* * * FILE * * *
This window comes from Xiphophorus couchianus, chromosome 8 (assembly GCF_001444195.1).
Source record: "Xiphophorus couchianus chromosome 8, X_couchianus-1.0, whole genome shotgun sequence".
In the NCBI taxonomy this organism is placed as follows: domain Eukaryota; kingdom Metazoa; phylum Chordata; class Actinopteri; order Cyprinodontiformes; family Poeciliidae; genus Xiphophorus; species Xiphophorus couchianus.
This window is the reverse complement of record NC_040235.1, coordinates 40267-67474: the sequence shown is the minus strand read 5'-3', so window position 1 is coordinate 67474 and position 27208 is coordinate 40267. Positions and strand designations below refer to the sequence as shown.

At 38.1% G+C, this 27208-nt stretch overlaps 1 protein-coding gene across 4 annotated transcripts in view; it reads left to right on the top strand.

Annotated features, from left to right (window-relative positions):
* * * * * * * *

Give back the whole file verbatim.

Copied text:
This window comes from Xiphophorus couchianus, chromosome 8 (assembly GCF_001444195.1).
Source record: "Xiphophorus couchianus chromosome 8, X_couchianus-1.0, whole genome shotgun sequence".
In the NCBI taxonomy this organism is placed as follows: domain Eukaryota; kingdom Metazoa; phylum Chordata; class Actinopteri; order Cyprinodontiformes; family Poeciliidae; genus Xiphophorus; species Xiphophorus couchianus.
This window is the reverse complement of record NC_040235.1, coordinates 40267-67474: the sequence shown is the minus strand read 5'-3', so window position 1 is coordinate 67474 and position 27208 is coordinate 40267. Positions and strand designations below refer to the sequence as shown.

At 38.1% G+C, this 27208-nt stretch overlaps 1 protein-coding gene across 4 annotated transcripts in view; it reads left to right on the top strand.

Annotated features, from left to right (window-relative positions):